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Why MPs want Governor Kabogo grilled over ‘private army’

A parliamentary committee has resolved to summon Kiambu Governor William Kabogo over claims that he has sponsored a private militia and influenced police in his county to intimidate and harass MPs.

The MPs said Governor Kabogo — together with the various heads of security agencies — should appear before the Administration and National Security Committee to respond to allegations made by leaders and wananchi from Kiambu.


The allegations were sent to the National Assembly through a petition presented by Kikuyu MP Kimani Ichung’wa, who is among politicians from the county at loggerheads with the governor.

MPs in the committee warned about the possibility politically-instigated violence in the run-up to the General Election next year and partly blamed governors.

With governors having more money at their disposal than the police, they said, this has given the county bosses influence over security agencies, which in some cases often lack money for basic items such as fuel for their vehicles.

This, the MPs said, has been noted in Kiambu, Murang’a, Turkana, Mombasa and Malindi.

Mr Kimani highlighted various incidents during which, he said, armed militias backed by police and Kiambu County government employees, clashed with MPs and their supporters.

He asked the committee to expand its investigations to other parts of the country such as the Coast, where he alleged militia involvement during the Malindi by-election.


“My worry is that in the run-up to elections, if you allow impunity to reign, the 2007 and 2008 violence will look like a children’s dance,” he warned.

He also asked the committee to summon Interior Cabinet Secretary Joseph Nkaissery and the Inspector-General of Police, Mr Joseph Boinnet, to tell them how many Kiambu County government workers were armed.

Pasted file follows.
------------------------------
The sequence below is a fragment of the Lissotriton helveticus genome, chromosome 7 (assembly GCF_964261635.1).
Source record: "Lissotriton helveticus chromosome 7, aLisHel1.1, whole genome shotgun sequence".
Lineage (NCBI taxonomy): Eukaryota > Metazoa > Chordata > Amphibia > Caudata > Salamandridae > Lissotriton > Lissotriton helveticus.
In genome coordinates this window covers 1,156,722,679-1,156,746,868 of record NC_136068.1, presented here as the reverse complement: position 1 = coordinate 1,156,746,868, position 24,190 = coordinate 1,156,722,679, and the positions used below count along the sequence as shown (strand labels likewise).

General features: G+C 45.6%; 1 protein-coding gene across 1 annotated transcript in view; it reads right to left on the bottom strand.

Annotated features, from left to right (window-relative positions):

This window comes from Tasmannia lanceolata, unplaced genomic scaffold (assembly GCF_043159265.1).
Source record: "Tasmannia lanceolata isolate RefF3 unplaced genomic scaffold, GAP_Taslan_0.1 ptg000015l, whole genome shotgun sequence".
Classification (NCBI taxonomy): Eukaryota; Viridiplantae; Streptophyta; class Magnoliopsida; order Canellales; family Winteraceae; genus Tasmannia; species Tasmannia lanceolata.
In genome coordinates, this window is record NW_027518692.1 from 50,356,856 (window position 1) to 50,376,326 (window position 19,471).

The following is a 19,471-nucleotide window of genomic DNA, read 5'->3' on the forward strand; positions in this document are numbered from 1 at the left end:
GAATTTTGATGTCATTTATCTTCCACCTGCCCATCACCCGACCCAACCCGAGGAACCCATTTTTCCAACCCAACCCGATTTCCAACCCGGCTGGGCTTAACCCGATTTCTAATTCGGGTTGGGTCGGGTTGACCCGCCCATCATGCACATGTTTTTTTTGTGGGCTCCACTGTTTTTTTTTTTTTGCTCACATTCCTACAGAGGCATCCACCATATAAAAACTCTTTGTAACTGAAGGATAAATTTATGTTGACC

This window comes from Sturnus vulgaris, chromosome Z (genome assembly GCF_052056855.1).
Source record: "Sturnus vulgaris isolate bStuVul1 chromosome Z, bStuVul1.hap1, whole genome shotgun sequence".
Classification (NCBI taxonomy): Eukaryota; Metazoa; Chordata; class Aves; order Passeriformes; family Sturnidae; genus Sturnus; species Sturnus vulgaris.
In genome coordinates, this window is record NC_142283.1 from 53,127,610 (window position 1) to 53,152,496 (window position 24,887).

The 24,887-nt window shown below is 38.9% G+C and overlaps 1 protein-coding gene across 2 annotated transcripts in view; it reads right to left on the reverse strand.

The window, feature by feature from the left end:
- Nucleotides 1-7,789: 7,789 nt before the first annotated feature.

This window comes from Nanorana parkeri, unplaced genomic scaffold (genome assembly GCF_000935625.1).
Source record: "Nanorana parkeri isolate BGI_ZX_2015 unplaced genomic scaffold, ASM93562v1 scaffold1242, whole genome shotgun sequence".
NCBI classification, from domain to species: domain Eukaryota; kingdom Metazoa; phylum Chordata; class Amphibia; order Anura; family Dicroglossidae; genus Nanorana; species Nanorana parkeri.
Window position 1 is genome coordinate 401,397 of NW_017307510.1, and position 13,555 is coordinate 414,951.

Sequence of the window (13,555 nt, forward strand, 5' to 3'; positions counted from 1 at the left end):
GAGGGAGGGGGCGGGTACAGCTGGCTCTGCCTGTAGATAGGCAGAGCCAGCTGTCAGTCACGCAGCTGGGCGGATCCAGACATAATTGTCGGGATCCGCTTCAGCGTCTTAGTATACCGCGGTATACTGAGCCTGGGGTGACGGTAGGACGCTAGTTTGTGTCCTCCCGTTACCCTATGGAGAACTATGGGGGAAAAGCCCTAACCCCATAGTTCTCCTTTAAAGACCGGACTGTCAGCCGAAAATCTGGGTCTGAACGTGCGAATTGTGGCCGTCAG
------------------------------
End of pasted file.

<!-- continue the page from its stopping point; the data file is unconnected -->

“The militia is not just backed by the governor. It is managed and funded by the county government and the governor himself,” he alleged.

According to him, Mr Boinnet appears to have lost control of the Administration Policemen who work in Kiambu.

Mr Ichung’wa was backed by Lagdera MP Mohammed Shidiye, who said he had seen governors involved in violence in Malindi, which involved some armed county government employees.

“There’ll be no election in 2017 if we continue like this,” said Mr Shidiye. “What he (Mr Ichung’wa) said is just at the surface. There are deeper issues.”


Lari MP Mburu Kahangara said that in Kiambu, the rise militias had resulted in the re-emergence of Mungiki.

Kandara MP Alice Wahome said there has been a similar case in Murang’a, where militias accompanied Governor Mwangi wa Iria and gate-crashed an event that the Deputy President was scheduled to attend.

MPs Francis Mwangangi (Yatta, Muungano), Protus Akuja (Loima, ODM) and Grace Kiptui (Baringo Woman Rep, URP) also backed the proposal to have the top security heads meet the committee.

Ababu Namwamba (Budalang’i, ODM), a member of the committee, said everybody named by Mr Ichung’wa would need to respond to the allegations.

“We have the constitutional mandate to summon here Governor Kabogo and everybody else who has been mentioned here,” he said, referring to the provision in the Constitution that gives Parliamentary committee powers of the High Court to call for evidence and summon witnesses.

He said the issue of militias and misuse of guns had arisen in the House before.

“If we’re saying that we have allowed governors to become little tin gods, creating 47 centres of violence, it is a serious indictment of the national government,” he said.